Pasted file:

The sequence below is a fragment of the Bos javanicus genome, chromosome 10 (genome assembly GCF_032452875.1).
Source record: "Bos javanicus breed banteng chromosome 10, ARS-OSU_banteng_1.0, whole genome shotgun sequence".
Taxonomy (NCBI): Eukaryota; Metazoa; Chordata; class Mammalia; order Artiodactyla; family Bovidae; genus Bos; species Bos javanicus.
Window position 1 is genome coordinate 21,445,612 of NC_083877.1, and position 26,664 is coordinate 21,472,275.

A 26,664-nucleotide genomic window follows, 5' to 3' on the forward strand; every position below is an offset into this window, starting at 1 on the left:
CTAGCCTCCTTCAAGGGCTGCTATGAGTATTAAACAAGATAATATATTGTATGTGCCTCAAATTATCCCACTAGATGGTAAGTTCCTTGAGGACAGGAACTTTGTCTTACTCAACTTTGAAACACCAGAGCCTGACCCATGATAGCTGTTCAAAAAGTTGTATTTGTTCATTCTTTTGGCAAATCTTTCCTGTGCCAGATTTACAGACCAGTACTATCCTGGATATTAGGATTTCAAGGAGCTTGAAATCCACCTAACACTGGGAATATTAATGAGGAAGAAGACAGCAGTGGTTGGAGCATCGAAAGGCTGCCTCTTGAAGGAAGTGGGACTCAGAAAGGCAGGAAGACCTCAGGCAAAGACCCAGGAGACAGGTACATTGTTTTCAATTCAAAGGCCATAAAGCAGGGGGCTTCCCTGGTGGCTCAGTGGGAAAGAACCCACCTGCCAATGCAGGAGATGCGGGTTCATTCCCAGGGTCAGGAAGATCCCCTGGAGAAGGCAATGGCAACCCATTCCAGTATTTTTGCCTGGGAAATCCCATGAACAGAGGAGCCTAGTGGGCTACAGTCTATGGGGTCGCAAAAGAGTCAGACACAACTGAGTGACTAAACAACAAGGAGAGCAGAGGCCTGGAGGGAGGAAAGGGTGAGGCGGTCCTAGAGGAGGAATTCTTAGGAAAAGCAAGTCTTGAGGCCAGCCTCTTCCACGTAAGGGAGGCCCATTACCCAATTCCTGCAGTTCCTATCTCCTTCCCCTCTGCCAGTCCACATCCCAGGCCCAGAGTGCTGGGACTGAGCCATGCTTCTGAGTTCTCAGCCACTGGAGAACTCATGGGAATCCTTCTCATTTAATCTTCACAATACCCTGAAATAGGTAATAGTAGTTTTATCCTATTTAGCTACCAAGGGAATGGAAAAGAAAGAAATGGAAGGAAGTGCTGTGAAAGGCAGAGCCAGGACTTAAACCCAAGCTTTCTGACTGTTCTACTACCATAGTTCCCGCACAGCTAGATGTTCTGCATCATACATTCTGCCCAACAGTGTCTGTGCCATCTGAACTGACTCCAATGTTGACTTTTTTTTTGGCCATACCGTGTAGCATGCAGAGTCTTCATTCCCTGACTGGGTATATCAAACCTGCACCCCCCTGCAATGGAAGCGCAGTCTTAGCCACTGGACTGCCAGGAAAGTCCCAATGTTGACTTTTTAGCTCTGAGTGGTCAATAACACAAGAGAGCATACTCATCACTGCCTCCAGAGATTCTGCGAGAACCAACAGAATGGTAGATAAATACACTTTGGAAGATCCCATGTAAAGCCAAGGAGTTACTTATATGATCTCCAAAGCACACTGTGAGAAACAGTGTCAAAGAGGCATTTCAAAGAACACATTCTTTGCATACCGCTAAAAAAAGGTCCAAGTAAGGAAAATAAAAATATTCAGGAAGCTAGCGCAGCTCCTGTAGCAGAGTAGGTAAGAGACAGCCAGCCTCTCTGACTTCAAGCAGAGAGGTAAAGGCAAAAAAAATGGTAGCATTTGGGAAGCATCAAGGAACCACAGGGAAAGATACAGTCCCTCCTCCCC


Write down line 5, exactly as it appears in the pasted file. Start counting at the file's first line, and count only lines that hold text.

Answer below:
A 26,664-nucleotide genomic window follows, 5' to 3' on the forward strand; every position below is an offset into this window, starting at 1 on the left: